Puccini’s classic opera played out on the Granada stage.
Zach Mendez

Opera Santa Barbara brought Puccini’s perennial audience favorite La bohème to the Granada stage on Friday, November 9, in a gorgeous and beautifully sung production featuring some of the most exciting performances we’ve seen from the company. Nathan Granner’s electrifying Rodolfo occupied the center of the show’s Parisian universe, with Eleni Calenos as his romantic partner and lyrical muse Mimì.

Act One takes place in a single room on the top floor of a cold apartment building, but the story travels a long way within the confines of that small space. From the opening bit of self-referential comedy with the playwright’s pages going up in smoke to the rollicking business of bamboozling the landlord Benoît, the happy band of Bohemians showed themselves capable of maintaining their high-spirited charm even when hungry. From there, the plot moves to the wrenching eternity of young love as Mimì enters clutching her candle and calling for a light. It’s a perfectly balanced sequence, with all the colors and emotions of young life in the city concentrated to a brilliant point.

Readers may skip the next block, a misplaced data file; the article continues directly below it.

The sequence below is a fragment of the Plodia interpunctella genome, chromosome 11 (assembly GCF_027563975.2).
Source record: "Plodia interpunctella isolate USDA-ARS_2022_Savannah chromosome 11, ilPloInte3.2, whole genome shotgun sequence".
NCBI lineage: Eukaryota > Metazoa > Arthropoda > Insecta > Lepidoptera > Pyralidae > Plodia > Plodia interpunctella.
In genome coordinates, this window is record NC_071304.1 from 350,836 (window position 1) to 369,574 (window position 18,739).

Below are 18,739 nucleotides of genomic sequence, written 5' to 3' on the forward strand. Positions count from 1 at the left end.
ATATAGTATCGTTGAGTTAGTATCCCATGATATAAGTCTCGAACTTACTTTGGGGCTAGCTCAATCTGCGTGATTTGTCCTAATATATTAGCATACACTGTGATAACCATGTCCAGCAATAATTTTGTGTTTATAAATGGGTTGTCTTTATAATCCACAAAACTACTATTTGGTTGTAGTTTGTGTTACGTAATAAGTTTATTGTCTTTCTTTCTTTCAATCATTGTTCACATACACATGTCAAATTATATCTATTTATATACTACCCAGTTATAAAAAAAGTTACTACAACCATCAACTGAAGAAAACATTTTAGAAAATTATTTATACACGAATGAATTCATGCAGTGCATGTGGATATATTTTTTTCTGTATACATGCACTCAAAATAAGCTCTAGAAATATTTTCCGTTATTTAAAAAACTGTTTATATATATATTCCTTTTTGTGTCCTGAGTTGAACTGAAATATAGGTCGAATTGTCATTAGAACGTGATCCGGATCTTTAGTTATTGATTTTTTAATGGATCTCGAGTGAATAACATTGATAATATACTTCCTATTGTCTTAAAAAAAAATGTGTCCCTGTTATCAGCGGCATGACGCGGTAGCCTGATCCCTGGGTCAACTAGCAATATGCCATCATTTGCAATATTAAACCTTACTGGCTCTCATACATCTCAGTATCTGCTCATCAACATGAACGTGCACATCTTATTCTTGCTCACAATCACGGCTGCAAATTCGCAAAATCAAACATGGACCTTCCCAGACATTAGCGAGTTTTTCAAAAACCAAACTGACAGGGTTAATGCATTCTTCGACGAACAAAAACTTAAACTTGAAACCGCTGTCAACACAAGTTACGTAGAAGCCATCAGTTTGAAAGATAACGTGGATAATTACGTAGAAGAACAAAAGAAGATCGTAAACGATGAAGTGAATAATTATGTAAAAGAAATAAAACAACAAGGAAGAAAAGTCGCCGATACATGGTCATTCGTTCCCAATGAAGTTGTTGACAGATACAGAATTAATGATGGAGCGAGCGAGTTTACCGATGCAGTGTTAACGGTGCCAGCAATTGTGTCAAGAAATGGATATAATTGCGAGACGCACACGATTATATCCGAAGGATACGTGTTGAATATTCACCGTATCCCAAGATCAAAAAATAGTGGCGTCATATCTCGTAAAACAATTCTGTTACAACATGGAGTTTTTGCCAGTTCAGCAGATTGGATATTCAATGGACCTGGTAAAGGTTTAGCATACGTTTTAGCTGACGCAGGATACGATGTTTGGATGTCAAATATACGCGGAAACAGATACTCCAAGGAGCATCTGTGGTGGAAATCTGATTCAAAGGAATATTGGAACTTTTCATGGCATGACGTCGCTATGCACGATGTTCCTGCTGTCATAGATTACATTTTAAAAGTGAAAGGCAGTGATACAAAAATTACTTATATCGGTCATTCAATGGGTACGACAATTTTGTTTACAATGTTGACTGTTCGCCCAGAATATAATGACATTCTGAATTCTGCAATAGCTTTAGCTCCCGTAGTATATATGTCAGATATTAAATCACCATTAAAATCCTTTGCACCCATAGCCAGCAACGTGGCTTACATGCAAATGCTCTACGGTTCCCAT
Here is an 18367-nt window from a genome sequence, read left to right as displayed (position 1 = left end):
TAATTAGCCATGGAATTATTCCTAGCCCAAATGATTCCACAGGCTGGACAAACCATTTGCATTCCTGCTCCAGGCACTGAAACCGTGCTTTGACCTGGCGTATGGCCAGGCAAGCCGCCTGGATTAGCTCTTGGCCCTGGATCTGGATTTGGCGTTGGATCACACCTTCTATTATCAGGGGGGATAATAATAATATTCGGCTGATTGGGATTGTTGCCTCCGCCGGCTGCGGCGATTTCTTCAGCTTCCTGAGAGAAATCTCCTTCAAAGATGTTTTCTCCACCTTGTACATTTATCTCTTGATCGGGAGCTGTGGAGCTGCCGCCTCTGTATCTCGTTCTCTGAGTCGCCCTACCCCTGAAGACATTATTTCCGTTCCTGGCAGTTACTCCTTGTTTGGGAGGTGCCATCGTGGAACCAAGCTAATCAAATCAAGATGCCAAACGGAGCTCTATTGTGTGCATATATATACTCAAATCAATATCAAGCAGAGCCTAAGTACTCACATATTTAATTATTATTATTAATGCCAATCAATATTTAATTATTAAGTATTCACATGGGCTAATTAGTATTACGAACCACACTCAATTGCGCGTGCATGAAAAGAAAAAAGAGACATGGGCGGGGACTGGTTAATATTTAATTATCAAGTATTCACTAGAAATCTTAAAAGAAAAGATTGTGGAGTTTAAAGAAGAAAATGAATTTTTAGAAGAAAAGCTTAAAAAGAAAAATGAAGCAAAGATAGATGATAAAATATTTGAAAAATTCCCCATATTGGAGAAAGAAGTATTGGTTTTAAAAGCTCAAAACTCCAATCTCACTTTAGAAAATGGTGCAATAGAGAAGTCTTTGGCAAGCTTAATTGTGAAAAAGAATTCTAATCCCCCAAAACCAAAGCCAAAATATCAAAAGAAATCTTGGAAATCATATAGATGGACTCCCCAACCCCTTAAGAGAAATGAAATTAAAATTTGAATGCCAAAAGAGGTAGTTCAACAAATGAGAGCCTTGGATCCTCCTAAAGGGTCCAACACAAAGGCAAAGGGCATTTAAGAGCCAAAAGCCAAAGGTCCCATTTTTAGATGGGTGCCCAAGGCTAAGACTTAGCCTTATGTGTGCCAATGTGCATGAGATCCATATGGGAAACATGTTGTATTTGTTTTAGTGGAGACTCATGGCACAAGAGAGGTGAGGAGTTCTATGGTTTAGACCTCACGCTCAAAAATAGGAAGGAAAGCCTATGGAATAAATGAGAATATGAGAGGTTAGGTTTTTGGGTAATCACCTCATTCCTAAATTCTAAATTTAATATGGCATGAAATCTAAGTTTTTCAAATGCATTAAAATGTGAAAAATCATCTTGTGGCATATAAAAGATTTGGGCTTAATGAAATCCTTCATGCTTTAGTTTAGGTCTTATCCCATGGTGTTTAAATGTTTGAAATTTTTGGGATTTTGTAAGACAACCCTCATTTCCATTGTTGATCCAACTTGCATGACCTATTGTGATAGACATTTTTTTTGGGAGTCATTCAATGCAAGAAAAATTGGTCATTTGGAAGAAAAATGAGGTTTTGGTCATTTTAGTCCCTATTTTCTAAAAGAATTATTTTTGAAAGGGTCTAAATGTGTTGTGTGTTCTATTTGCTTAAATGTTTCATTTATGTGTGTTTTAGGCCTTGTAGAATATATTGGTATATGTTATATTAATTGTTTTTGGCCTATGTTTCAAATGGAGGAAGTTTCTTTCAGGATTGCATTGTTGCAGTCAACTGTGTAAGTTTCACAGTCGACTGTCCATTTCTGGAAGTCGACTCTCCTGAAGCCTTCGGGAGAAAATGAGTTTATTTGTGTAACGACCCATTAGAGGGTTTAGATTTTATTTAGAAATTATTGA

Act Two offered a splendid opportunity for Musetta (Elle Valera) and Marcello (Luis Alejandro Orozco) to surf the cresting waves of choral magic woven by the composer in and around the Café Momus. The dazzling set and costumes gave this festive procession an extra spark of life, and the whole act was expertly choreographed for maximum impact. Acts Three and Four built on this solid foundation with even more vocal fireworks. The quartet involving the two couples was particularly memorable, and by the end, there was no escaping the sense that true love, while tragically endangered, will always thrive wherever young people gather in the city.


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